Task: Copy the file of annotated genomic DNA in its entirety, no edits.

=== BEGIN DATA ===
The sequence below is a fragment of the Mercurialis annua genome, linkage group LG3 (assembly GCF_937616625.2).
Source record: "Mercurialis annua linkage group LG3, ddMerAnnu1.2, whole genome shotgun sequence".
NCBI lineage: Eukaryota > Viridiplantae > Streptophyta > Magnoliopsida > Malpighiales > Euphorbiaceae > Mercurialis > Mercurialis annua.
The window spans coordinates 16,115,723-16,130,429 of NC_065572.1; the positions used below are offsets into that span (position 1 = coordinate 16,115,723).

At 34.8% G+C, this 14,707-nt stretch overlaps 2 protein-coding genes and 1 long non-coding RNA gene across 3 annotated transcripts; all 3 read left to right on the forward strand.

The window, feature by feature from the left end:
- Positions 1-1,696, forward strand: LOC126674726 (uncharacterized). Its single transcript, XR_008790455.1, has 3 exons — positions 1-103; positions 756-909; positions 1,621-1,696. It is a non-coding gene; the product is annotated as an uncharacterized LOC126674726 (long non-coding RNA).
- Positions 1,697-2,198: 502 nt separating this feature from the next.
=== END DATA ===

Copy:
The sequence below is a fragment of the Mercurialis annua genome, linkage group LG3 (assembly GCF_937616625.2).
Source record: "Mercurialis annua linkage group LG3, ddMerAnnu1.2, whole genome shotgun sequence".
NCBI lineage: Eukaryota > Viridiplantae > Streptophyta > Magnoliopsida > Malpighiales > Euphorbiaceae > Mercurialis > Mercurialis annua.
The window spans coordinates 16,115,723-16,130,429 of NC_065572.1; the positions used below are offsets into that span (position 1 = coordinate 16,115,723).

At 34.8% G+C, this 14,707-nt stretch overlaps 2 protein-coding genes and 1 long non-coding RNA gene across 3 annotated transcripts; all 3 read left to right on the forward strand.

The window, feature by feature from the left end:
- Positions 1-1,696, forward strand: LOC126674726 (uncharacterized). Its single transcript, XR_008790455.1, has 3 exons — positions 1-103; positions 756-909; positions 1,621-1,696. It is a non-coding gene; the product is annotated as an uncharacterized LOC126674726 (long non-coding RNA).
- Positions 1,697-2,198: 502 nt separating this feature from the next.